This self-comparison helps build confidence, as players come to recognize that they have experienced a particular challenge in the past and found the resources that helped them respond in positive ways.


Photo: Phillip MacCallum for Canadian Olympic Committee

Ultimately, coaching an athlete to bounce back from defeat is about teaching self-regulation and resiliency, says Planella: “The coach’s role is to help the individual effectively regulate response to any situation and quickly adapt and develop a new strategy. How you react to setbacks determines your success”.

She offers this four-step approach:

1. Help the athlete understand what is required: The setback requires the coach and athlete to return to the drawing board and look for new opportunities to learn. Understanding the reason for the setback and the emotional response is the first step. Then, identify situation-specific tasks to be implemented in new strategy.

2. Set goals and plan: The athlete needs to understand why the goal is important, what didn’t work in the past and what options are realistic for the future. Then he or she has to choose to commit to putting in the physical, emotional and cognitive effort to achieve the new standard. Athletes are motivated when experiencing improvement. Therefore, effective goal setting will encourage persistence on daily tasks.

3. Try the new strategy: Actually do the task. The coach and the athlete would benefit from documenting and reflecting on whether the new plan is working. Review new strategies focusing on behaviours, cognition, emotions and levels of motivation.

4. Adapt: Is the athlete learning from his or her mistakes or repeating them? Is the coach providing the support and resources needed? Success will be the result of learning from experience and of continually striving to do better. These steps are cyclical, as coaches and athletes continuously monitor, reflect and evaluate their progress.

“When athletes take control of their own learning by being aware of and deliberately adapting what they do, what they think, and how they feel they will be better prepared to effectively manage any setback,” says Planella. “Developmental, recreational or elite contexts have distinctive goals that the coach would benefit from considering when implementing strategies to help athletes manage setbacks. Still, the value of persistency in developing resilience is a skill that requires shifting attention from a setback, perceived as a problem, to positive change — and it can gradually be learned from the developmental stages of sport involvement.

“Resilience is an important part of life, not just sport. We all have to learn how to use setbacks to our advantage,” says Planella. “The best coaches deliberately create environments that offer opportunities for the athlete to explore and discover new possibilities, and to develop values that will make the individual successful in both sport and life.”

Photo: Canadian Press


Paula Findlay qualified for the triathlon event at the 2012 Summer Olympic Games but due to an injury, she finished in 52nd place, the final athlete to complete the race. Her coach Joel Filliol, ChPC explains her comeback strategy:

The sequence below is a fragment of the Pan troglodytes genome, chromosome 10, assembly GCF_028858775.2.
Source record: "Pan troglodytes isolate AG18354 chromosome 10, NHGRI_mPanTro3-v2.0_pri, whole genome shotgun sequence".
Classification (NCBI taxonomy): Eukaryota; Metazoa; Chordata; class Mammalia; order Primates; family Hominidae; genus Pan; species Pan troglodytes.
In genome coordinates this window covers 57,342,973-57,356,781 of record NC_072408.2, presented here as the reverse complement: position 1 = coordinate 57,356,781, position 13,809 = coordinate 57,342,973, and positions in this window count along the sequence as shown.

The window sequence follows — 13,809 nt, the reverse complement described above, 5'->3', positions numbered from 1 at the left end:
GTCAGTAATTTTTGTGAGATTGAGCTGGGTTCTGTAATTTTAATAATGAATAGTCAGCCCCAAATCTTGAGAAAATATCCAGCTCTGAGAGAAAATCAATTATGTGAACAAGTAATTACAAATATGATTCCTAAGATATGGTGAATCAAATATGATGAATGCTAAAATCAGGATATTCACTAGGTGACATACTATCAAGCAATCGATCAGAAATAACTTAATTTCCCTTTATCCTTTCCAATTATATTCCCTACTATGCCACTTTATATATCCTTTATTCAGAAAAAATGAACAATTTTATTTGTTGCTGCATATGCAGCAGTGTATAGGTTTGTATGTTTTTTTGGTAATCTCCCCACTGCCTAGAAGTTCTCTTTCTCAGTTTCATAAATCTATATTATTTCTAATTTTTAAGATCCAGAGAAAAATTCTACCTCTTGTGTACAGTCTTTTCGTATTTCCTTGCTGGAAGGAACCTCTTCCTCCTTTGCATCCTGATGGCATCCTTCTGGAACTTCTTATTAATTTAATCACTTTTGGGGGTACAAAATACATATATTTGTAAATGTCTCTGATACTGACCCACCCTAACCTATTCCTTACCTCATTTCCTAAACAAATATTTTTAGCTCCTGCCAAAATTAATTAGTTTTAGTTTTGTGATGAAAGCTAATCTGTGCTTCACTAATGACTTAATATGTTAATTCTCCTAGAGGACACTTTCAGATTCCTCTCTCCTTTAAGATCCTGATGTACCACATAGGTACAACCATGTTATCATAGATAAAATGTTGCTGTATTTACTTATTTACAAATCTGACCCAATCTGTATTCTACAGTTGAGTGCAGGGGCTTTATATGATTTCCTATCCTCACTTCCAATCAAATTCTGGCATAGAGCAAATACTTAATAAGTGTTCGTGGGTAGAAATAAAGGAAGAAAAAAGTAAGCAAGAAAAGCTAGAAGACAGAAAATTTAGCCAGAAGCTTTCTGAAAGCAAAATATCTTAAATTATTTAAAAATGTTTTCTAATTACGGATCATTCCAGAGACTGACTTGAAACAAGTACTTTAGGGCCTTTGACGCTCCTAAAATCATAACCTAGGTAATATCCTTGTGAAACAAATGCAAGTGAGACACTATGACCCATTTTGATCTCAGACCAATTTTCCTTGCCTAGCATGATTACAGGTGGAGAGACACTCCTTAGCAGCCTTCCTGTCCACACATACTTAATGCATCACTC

“Our approach has been to return to the basics. It’s the right time in many ways, after a challenging performance at the Games, where there were so many different factors involved. So we have been objective and rational about how Paula needs to grow as a person, and athlete. We put our efforts into establishing a sound foundation on conditioning, effective habits, and skills to handle the process, the inevitable ups and downs that are part of any athlete’s development. We can’t change the past, however we can learn from her experiences, and use that to move forward, and evolve.

“No athlete is the finished product, and Paula being just 23, having achieved some big successes, and faced some big challenges, we leverage all that into patience, perspective and focus on what we can control, moving forward a little bit each day.”


• Tailor the coaching strategy to the athlete’s stage of development. Younger players may need help understanding that setbacks can be opportunities to explore and develop new skill sets. With more mature athletes, coaches can work through a loss by reviewing their practice design and creating different scenarios for the players to practice. At a senior level, coaches may have to ask their athletes to reaffirm their commitment to their sport.

• Help athletes develop a multidimensional sense of identity exploring all different dimensions of their lives.

• Focus on the solution, not the problem.

• Document, monitor and reflect what works and what does not work. Learning from setbacks will occur only with an accurate review.

• Collaborate with your athletes to set realistic, measurable goals. Review them often.

• Create practice scenarios in which the athlete can be challenged yet perform well, building confidence to move on to more difficult challenges.

• Explain the natural process of ups and downs of training and competition.

• Communicate and celebrate progress.

• Monitor and reflect regarding your own behaviours and thoughts as to how your coaching interventions are helping or not helping your athlete.